Risotto with saffron, lemon and bottarga

April 17, 2013
Now that Spring is well and truly here, I yearn for more delicate flavours and more special dishes...

And while pasta is not my first choice – since I belong to that category of peculiar folk who may never crave a macaroni dish – risotto is one of my favourite culinary treats, especially when it’s properly cooked.  

Having experimented quite extensively in the kitchen, and having overseen plenty of real disasters, I have concluded that when it comes to recipes and especially for the preparation of a good risotto, there are no exact cooking times or precise quantities with regard to the broth. You have to be right on top of things, continuously stirring and adding liquid a little at a time until the rice achieves the right texture. Also, because it continues to cook on account of the heat in the pan, it’s best to serve it there and then, otherwise your al dente texture is like to wind up al soggy mush... And another thing regarding this particular recipe: it is the bottarga that enlivens the flavour, so pick a good quality one. I use only Trikalinos. In slabs, not grated.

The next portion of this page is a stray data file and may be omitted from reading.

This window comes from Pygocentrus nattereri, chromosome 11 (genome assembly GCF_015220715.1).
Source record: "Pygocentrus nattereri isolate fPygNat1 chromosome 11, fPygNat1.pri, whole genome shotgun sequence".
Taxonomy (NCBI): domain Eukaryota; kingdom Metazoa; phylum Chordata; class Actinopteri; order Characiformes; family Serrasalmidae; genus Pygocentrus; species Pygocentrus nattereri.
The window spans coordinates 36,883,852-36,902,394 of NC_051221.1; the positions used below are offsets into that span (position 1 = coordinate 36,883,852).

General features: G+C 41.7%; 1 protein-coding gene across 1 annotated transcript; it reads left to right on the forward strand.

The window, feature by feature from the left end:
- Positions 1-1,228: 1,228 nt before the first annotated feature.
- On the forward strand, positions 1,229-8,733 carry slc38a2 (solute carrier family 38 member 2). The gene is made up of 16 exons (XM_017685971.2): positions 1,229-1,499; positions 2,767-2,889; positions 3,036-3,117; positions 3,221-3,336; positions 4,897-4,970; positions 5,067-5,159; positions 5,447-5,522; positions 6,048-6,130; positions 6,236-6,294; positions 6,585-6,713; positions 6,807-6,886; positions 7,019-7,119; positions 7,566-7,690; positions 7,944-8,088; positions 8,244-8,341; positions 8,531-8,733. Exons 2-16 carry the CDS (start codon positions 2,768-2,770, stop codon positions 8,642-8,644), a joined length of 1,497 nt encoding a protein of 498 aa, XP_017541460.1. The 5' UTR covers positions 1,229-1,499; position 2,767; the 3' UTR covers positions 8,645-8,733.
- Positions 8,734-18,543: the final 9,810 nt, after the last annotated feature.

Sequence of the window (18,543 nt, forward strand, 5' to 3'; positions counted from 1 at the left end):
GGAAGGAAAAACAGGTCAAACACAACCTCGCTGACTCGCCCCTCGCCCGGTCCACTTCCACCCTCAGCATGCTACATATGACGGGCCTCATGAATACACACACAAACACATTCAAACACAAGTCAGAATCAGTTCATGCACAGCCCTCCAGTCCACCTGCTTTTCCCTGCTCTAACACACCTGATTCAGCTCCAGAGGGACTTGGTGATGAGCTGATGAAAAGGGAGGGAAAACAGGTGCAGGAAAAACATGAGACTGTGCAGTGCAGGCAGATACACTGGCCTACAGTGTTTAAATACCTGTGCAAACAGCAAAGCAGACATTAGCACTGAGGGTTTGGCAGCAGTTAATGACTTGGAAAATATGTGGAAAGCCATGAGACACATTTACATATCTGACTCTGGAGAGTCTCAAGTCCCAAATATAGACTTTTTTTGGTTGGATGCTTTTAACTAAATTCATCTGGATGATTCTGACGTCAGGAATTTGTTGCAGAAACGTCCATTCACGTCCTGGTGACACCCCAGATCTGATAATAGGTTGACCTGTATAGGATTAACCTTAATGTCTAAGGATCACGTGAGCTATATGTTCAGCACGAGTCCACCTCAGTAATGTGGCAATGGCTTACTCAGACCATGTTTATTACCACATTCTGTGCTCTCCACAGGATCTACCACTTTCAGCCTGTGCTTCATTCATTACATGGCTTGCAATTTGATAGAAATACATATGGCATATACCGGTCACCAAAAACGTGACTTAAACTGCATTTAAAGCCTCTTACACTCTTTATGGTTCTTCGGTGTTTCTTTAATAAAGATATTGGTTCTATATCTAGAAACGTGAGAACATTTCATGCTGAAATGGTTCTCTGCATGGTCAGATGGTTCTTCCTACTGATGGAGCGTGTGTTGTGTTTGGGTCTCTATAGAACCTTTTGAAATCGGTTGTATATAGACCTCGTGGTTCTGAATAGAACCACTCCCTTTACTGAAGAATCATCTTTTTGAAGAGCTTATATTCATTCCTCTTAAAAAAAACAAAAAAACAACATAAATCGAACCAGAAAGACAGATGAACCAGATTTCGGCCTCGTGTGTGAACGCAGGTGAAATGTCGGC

Risotto with saffron, lemon and bottarga

Ingredients (for 6 servings)

  • 100 ml olive oil
  • 2 medium onions, finely chopped
  • 125 ml dry white wine
  • 500 gr arbrorio or carnaroli rice
  • 1½ lt vegetable stock, very hot
  • 6-8  saffron threads
  • 1 lemon (zest and pith, after removing as much white membrane as possible, and no pips, finely chopped)
  • 150 gr Parmesan cheese, grated
  • 200 gr bottarga, beeswax removed and cut into very thin slices
  • Salt and pepper

Preparation

Heat the olive oil on medium heat in a wide, shallow saucepan and sauté the onions for about 5 minutes until they are soft and translucent. Pour in the wine and simmer until the alcohol has evaporated. Add the rice to the pan and sauté for 5 minutes, stirring continuously with a wooden spoon. Then add the stock a little at a time, stirring frequently and waiting until it has been almost completely absorbed before adding more. After using about half the stock, add the saffron and lemon zest and cook until the risotto acquires a creamy consistency and has absorbed nearly all the liquids. The entire procedure should take about 20 minutes, but as we said, the secret is to remain vigilant, stir constantly and taste every so often. When it’s ready, remove the pan from the heat, add the lemon pith and half the bottarga, stir well, taste and season with the salt and pepper accordingly. Serve immediately in deep dishes, garnished with the remaining bottarga. 

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